What's the Matter with China?

03/19/2013 10:30 am EST


Jim Jubak

Founder and Editor, JubakPicks.com

Investors in the Chinese market, domestic and foreign, are disappointed that China's new leadership appears unwilling or unable put together a growth model that breaks China out of its economic policy rut, writes MoneyShow's Jim Jubak, also of Jubak's Picks.

While US stock indexes have hit all-time high after all-time high, China’s markets have been in retreat.

After peaking on January 30, Hong Kong’s Hang Seng index has fallen by 5.4% as of March 15. The Shanghai Stock Exchange Composite index peaked on February 6, and is down 6.4% from that peak to the close on March 15.

The Shanghai index is still up considerably—16.2% from its December 3 low through the March close—but that’s a retreat from the 24.2% gain the market had recorded from the December 3 low through the February 6 high.

To understand the drop in Chinese stocks even as US stocks soar, it’s important to understand the two groups of investors and traders that—in the short to medium term—drive the prices of Chinese stocks.

The two groups don’t have a lot in common, nor do they look for the same things from China’s economy and stock markets. But both have been disappointed that trends they thought they saw in place in December and January are either in jeopardy, or else were never actually there to begin with. And that has left China’s stock markets without the support of the two groups that usually lead China’s stock prices higher.

Where China’s stock markets go from here—in the short-term—rests on whether the disappointment of these groups increases or reverses. Certainly, with turmoil in the Eurozone pushing global markets toward risk-off positions, it’s hard to see Chinese stocks getting a boost from macro trends outside of China.

Two Separate But Equally Important Groups
First, China’s domestic investors and traders. This is the key group for determining prices in Shanghai in the short term, and it has been disappointed by recent government economic and monetary politics. These investors were looking for quick action by the government to stimulate economic growth and to prop up asset prices.

This group thought it saw those policies about to drop into place in December, and so they bought Chinese stocks, especially those—such as real estate developers and securities companies—most likely to benefit from this change in government policy.

Second, overseas and institutional investors. This is the key group in determining prices in Hong Kong and Shanghai in the medium term, and it has been disappointed by government economic policy.

They had counted on measures to increase economic growth, but just as importantly, they had been looking for signs of new economic policies that had the potential to break China out of a traditional reliance on export-driven growth that looked increasingly exhausted.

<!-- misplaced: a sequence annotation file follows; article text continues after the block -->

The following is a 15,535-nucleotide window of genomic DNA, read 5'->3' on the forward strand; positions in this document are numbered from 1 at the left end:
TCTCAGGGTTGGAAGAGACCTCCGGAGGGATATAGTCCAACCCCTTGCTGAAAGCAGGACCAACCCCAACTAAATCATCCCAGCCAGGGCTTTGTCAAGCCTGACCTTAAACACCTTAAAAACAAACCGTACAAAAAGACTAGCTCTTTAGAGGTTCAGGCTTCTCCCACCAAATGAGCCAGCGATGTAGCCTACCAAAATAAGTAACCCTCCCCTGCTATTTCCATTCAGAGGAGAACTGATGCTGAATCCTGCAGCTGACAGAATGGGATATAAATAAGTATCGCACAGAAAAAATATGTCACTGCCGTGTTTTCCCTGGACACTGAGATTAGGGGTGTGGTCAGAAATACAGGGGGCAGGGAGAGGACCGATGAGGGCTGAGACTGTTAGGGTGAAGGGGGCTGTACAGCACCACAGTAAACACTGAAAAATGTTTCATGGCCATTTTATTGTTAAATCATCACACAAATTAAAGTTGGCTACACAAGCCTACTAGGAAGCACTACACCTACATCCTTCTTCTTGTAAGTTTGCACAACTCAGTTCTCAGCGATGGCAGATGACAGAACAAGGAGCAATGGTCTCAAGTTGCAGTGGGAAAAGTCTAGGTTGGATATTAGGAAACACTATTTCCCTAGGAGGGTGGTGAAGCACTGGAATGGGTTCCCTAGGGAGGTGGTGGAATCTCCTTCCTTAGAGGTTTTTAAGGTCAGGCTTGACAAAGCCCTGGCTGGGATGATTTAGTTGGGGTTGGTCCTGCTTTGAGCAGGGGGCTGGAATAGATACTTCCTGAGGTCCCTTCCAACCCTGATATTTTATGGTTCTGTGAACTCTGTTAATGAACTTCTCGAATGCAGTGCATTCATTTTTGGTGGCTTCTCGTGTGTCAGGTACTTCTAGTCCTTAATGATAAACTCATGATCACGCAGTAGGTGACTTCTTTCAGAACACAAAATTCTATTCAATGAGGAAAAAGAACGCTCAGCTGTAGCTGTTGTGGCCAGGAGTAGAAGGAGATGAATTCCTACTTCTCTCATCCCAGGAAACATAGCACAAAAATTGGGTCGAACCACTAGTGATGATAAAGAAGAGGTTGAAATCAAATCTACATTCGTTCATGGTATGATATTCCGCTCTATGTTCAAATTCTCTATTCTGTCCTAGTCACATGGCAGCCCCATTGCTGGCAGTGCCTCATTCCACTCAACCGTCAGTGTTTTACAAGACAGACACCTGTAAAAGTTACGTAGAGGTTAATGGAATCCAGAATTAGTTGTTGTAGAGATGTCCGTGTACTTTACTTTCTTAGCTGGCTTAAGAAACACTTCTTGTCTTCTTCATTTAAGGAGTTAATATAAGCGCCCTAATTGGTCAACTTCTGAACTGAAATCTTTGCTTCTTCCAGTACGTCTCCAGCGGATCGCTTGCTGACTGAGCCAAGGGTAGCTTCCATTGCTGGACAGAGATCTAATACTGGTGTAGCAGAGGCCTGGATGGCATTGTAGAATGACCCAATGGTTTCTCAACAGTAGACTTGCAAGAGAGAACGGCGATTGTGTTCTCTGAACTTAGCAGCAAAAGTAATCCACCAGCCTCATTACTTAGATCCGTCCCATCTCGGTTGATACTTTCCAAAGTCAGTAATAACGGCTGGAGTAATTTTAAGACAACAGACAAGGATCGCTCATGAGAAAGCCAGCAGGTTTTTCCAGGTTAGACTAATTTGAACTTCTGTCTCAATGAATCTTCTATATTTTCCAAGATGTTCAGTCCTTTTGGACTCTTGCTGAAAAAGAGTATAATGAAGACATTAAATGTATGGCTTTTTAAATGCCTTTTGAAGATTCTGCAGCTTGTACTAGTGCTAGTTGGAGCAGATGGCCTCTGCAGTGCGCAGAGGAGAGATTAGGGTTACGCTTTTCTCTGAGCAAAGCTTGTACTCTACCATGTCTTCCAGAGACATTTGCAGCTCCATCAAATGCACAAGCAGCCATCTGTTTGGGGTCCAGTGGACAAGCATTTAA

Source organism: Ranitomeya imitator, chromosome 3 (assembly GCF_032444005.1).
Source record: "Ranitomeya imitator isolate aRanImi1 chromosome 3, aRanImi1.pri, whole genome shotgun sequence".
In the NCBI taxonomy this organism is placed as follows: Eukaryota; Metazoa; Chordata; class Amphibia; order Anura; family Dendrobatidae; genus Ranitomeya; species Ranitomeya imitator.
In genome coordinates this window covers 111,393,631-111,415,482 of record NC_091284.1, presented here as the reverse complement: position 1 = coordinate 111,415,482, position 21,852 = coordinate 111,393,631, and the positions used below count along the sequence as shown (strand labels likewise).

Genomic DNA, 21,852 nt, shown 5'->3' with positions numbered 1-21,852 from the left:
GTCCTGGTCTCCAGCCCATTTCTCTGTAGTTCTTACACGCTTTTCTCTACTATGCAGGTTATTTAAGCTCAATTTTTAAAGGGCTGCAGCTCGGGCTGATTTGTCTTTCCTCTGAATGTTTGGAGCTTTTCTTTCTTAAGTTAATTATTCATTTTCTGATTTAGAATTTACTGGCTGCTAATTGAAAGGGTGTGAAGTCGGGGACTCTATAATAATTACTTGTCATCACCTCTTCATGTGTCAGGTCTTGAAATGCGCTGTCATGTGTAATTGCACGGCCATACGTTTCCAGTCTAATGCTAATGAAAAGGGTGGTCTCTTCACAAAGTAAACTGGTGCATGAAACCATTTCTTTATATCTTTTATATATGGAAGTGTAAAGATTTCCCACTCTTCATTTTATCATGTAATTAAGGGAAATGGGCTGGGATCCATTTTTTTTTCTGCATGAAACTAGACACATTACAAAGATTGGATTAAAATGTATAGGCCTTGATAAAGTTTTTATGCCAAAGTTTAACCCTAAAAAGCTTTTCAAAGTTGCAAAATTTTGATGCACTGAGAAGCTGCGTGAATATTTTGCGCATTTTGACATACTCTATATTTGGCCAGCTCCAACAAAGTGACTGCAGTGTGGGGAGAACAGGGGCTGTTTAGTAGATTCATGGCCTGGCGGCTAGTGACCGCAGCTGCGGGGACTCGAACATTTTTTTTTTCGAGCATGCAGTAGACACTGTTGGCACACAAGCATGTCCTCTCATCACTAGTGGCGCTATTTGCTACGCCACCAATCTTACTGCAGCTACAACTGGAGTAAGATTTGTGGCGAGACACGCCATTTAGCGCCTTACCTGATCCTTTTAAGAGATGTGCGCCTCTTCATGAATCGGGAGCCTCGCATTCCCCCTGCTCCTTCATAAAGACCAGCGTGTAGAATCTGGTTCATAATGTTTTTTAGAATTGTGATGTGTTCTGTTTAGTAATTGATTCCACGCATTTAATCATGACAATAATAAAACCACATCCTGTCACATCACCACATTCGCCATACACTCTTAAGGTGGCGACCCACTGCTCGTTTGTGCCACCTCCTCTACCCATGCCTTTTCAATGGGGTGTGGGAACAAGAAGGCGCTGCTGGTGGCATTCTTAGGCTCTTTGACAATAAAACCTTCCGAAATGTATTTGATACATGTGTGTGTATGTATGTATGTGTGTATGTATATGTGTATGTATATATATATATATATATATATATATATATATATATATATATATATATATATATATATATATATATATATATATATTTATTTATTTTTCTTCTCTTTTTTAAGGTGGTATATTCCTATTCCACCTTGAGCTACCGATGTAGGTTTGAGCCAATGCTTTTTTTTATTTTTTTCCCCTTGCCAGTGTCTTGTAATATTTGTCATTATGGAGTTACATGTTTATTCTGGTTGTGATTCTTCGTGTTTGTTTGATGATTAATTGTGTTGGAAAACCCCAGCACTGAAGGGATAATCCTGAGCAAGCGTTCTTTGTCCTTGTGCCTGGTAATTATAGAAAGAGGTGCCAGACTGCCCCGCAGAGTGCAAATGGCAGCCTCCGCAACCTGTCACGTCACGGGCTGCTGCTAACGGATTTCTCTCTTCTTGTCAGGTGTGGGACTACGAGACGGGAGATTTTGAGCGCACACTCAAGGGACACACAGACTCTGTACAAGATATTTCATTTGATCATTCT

Recently, though, they’ve seen signs that China isn’t willing to explore changes to its economic model, or—and this might be even worse—that China’s leaders don’t know how to put together a new growth model.

These Are Their Stories
Let me take what these two groups thought they saw in December, and the grounds for their recent disappointments.

In the late fall and early winter of 2012, China’s domestic investors thought they saw exactly the kind of policy changes they were looking for. For example, China moved to expand the number of overseas institutional investors approved to invest in China’s financial markets.

As of November 20, 64 overseas institutions had been approved to invest up to $11.9 billion in China’s markets through the Qualified Foreign Institutional Investors program. In January, the head of the China Securities Regulatory Commission said that China could increase these quotas tenfold.

On the central bank front, China’s money supply grew by 13.8% in 2012, up from 13.6% in 2011...but with inflation under control—inflation climbed at a rate of only 2.6% in 2012, down from 5.4% in 2011 and well under the government’s 4% target for the year—government economists strongly argued that growth in the money supply wasn’t too fast, and that it even had some room to speed up.

Analysts inside and outside of China finished 2012 talking about further loosening by the People’s Bank of China in 2013. Maybe not a reduction in the central bank’s benchmark interest rate, but certainly a cut or two or three in the ratio of reserves that banks were required to keep.

No wonder that the stocks of companies that would directly benefit from these policies soared. Shares of Citic Securities, China’s biggest securities company, climbed 60.6% in Shanghai from November 29 through February 1. Shares of China Vanke, one of China’s biggest real estate developers, moved up 63.1% from November 12 to January 31.

But then doubt began to surface that the government’s policy would be as hell-bent on stimulus as those early signs indicated. On March 4, Beijing told cities with higher-than-average rates of real estate appreciation to tighten lending standards and to impose a 20% tax on profits from real estate sales.

Then the January-February inflation rate came in higher than expected at 3.2%. That is close enough to the 3.5% inflation target for 2013 to raise concerns among investors that the People’s Bank would become concerned.

At the least the new inflation numbers suggested that the central bank would take a wait and see attitude toward increasing the speed of growth in the money supply, or in cutting either the reserve-ratio requirement or the benchmark interest rate.

The hopes for looser money and more stimulus that had fueled the rally that began in December weren’t exactly dashed, but they weren’t strong enough to bet on either. Domestic investors in China took profits.

NEXT: How Investors Profit


The View from Outside
At the same time, overseas investors were starting to wonder if China’s new leadership was up to the task of breaking China out of its economic policy rut.

The consensus among economists outside China is that the country has moved beyond its old policy of export-driven growth. The fuel for that huge leap forward—a massive army of cheap migrant labor created when workers moved from rural areas to the cities—was starting to run short.

Wages were rising in the traditional coastal areas where exporting companies were located. Companies cut labor costs by moving production to inland areas that had missed out on the earlier phases of the boom. But this was clearly just a stopgap measure.